Spin versus Spin Strange Bedfellows Offer an Inside View

By Asim, Reviewed Jabari | St Louis Post-Dispatch (MO), October 2, 1994 | Go to article overview

Spin versus Spin Strange Bedfellows Offer an Inside View


Asim, Reviewed Jabari, St Louis Post-Dispatch (MO)


ALL'S FAIR Love, War And Running For President By Mary Matalin & James Carville with Peter Knobler 493 pages, Random House/Simon & Schuster, $24

THE OSTENSIBLE PREMISE of this book is to share behind-the-scenes glimpses of the Republican and Democratic presidential campaigns of 1992, while at the same time giving inquiring minds their fill of gossip regarding the authors' unlikely romance.

James Carville, chief strategist for Bill Clinton's successful run, and Mary Matalin, political director for George Bush's losing effort, somehow managed to sustain an intimate relationship under highly contentious circumstances. The two were married Nov. 25, 1993.

Fortunately for readers, both writers are so utterly enamored with the political process that they devote most of the text to chronicling their respective campaigns. In alternating voices, the duo fills page after page with extensive passages that contain little more than passing reference to their courtship. Curious observers expecting a kiss-and-tell memoir would be better off looking elsewhere.

Carville is still on the Democratic payroll as a highly compensated consultant, and Matalin works as a political commentator for NBC and CNBC. They may be clever campaigners, but both register rather low on the charisma scale. This mutual deficiency seems especially ironic when viewed in a campaign context, a setting in which a candidate's perceived charm may count more with voters than the substance of his or her platform.

Carville, perhaps sensing his inadequacy in this area, colors his conversation with forced folksiness. This tendency manifests itself most often in double negatives, as in "I just can't think about it no more, man."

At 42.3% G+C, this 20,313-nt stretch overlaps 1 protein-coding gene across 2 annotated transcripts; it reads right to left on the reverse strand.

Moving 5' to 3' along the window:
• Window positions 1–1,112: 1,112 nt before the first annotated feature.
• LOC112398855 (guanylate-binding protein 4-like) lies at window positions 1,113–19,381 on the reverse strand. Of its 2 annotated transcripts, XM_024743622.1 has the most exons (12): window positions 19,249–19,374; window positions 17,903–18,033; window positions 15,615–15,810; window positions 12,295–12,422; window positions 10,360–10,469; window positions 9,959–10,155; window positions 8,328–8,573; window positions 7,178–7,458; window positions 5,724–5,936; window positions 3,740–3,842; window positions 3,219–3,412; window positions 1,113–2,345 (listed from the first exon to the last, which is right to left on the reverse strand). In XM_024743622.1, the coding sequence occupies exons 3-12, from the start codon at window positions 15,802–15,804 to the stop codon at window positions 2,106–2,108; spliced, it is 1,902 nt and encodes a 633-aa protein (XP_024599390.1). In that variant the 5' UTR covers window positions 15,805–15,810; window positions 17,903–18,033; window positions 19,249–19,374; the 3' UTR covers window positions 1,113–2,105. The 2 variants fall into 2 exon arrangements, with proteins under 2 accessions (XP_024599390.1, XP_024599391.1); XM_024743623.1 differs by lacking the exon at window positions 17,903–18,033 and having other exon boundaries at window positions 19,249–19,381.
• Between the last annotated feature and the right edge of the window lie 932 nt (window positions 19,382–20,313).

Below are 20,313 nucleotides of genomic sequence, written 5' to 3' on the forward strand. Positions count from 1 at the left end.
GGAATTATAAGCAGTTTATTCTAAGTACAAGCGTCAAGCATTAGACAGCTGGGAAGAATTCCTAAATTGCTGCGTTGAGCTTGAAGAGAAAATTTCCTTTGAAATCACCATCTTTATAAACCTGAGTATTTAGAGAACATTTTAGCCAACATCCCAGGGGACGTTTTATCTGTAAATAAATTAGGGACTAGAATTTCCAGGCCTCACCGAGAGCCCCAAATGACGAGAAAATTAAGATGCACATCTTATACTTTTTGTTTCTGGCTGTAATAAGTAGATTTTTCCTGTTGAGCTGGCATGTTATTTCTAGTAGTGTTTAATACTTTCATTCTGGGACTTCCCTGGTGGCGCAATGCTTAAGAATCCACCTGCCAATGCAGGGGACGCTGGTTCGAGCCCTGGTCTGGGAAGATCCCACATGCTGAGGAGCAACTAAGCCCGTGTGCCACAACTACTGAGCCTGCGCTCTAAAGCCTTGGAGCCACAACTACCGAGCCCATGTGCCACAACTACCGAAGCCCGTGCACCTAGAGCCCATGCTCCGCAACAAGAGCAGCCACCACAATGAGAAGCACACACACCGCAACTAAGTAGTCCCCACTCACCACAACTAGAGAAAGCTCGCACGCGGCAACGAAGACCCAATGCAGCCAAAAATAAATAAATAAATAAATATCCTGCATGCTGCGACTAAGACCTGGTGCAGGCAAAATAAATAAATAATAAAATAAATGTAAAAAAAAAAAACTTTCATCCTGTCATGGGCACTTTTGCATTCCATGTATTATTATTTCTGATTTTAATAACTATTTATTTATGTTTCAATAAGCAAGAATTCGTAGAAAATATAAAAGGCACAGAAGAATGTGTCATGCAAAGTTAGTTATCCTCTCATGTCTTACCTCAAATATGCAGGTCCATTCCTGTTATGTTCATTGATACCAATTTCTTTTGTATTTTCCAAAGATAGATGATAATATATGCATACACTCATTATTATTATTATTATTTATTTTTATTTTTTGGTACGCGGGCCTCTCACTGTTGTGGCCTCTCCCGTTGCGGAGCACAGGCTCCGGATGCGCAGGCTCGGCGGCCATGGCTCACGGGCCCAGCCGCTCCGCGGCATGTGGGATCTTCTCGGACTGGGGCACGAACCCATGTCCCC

Still, Carville is able to produce timely thumbnail sketches with cutting clarity. Consider these gems inspired by Ross Perot's quixotic candidacy: "As far as being a man of substance, he wasn't that much of a man." And, "Perot is very astute politically, but he has a coordination problem: He can't talk and tell the truth at the same time."

Matalin comes off as a quick thinker with a knack for formulating caustic phrases. Thus the Democrats become "pandering purveyors of empty emotionalism," and their leading candidate a "silver-tongued straddle pander."

The buzz words both authors spout with regularity amount to a rudimentary primer in spin doctoring. Phrases such as "off message," "talking points," and "stepping on your story" appear as regularly as some of the real-life figures in "All's Fair."

For Matalin, George Bush's defeat can be blamed on a number of factors, foremost of which was a schism between the White House staff and campaign operatives such as herself. This split was exacerbated by then-chief of staff John Sununu, who, says Matalin, "had the political acumen of a doorknob."

After the GOP convention, Matalin writes, the Republican moderate majority failed to contain damage caused by Pat Buchanan and his fellow "proponents of jihad rhetoric.

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